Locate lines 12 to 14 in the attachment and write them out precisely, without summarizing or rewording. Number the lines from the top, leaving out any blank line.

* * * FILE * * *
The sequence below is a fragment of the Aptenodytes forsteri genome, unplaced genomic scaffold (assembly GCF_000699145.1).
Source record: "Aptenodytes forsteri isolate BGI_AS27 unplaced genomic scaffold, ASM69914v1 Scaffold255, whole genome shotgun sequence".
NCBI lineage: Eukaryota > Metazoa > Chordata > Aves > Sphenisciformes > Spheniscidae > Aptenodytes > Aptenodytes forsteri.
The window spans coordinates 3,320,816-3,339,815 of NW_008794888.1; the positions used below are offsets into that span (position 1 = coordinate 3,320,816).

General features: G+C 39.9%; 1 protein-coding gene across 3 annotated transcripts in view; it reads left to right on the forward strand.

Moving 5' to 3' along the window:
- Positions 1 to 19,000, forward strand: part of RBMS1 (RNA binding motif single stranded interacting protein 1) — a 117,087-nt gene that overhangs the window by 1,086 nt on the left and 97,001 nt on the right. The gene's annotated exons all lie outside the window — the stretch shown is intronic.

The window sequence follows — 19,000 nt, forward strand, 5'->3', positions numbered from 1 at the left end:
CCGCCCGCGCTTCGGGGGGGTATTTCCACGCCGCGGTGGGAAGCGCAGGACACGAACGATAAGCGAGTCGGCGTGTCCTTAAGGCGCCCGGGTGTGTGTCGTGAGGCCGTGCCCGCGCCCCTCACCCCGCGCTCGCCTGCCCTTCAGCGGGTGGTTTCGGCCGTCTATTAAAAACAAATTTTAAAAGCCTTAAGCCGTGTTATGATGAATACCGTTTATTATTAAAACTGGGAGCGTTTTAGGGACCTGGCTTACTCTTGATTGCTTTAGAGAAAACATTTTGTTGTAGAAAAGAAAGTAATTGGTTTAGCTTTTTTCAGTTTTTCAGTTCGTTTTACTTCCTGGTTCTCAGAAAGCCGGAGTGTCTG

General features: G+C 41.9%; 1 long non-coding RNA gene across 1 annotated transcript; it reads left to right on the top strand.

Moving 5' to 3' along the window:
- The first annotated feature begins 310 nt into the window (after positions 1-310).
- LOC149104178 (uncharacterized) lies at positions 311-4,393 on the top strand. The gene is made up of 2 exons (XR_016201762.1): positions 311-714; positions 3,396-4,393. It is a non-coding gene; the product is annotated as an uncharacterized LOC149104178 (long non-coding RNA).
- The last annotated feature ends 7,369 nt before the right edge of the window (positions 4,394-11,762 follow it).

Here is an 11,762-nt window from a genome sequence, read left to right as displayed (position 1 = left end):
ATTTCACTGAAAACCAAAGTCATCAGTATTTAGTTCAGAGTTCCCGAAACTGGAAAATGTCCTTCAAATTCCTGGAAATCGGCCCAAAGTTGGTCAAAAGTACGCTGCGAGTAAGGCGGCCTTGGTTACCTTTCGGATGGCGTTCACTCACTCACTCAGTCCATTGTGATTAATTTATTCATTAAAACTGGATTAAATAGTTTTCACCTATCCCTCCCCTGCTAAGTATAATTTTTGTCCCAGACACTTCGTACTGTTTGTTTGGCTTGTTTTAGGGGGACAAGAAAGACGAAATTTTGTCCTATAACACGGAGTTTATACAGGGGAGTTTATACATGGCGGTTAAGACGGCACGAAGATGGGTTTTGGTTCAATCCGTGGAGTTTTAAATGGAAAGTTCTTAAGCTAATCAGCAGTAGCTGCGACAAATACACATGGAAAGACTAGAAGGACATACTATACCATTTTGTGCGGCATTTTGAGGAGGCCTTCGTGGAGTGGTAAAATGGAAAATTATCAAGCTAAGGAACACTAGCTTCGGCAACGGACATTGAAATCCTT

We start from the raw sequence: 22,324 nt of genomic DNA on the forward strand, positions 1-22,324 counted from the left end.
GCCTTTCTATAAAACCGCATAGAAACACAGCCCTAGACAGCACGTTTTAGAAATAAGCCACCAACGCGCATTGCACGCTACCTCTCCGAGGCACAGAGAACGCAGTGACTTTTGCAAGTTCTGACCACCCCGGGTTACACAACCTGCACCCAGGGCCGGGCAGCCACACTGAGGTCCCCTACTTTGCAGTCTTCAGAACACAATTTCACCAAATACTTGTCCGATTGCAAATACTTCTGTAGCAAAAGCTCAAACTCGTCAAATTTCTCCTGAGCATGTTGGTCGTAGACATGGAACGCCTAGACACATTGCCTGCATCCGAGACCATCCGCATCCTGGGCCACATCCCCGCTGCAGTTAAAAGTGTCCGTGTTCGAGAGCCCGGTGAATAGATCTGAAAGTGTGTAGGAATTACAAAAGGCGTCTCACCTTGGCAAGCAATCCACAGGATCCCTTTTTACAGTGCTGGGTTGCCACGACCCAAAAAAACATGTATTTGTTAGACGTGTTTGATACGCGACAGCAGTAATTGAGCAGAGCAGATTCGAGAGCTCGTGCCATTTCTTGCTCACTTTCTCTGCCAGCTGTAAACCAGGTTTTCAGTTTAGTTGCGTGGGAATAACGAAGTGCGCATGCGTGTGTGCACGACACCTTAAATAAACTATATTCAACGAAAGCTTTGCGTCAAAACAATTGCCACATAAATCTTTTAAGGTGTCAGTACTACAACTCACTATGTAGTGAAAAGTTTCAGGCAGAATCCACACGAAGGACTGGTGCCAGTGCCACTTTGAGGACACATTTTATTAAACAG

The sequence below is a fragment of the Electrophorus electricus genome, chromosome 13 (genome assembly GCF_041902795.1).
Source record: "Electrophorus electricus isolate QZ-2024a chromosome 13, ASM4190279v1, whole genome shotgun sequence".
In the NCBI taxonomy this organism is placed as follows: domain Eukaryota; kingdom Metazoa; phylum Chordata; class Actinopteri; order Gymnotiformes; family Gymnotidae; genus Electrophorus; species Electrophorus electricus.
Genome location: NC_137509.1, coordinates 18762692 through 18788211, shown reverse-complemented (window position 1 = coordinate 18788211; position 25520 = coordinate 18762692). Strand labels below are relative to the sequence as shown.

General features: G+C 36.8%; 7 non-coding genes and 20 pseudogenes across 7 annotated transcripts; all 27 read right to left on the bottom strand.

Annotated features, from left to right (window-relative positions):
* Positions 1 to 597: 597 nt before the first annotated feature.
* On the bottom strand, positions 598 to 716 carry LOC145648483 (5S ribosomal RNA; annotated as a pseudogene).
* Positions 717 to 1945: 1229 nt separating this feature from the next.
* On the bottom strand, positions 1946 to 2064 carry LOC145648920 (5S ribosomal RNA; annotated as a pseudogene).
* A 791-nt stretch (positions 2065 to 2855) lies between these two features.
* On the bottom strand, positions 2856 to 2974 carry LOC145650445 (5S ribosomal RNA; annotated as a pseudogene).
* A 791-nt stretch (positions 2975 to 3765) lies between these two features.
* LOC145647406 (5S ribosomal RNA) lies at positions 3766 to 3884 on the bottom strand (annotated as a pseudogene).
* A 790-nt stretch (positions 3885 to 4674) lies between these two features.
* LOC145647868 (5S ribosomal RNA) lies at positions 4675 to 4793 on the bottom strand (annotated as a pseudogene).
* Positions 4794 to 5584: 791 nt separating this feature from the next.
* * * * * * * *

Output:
- The first annotated feature begins 310 nt into the window (after positions 1-310).
- LOC149104178 (uncharacterized) lies at positions 311-4,393 on the top strand. The gene is made up of 2 exons (XR_016201762.1): positions 311-714; positions 3,396-4,393. It is a non-coding gene; the product is annotated as an uncharacterized LOC149104178 (long non-coding RNA).
- The last annotated feature ends 7,369 nt before the right edge of the window (positions 4,394-11,762 follow it).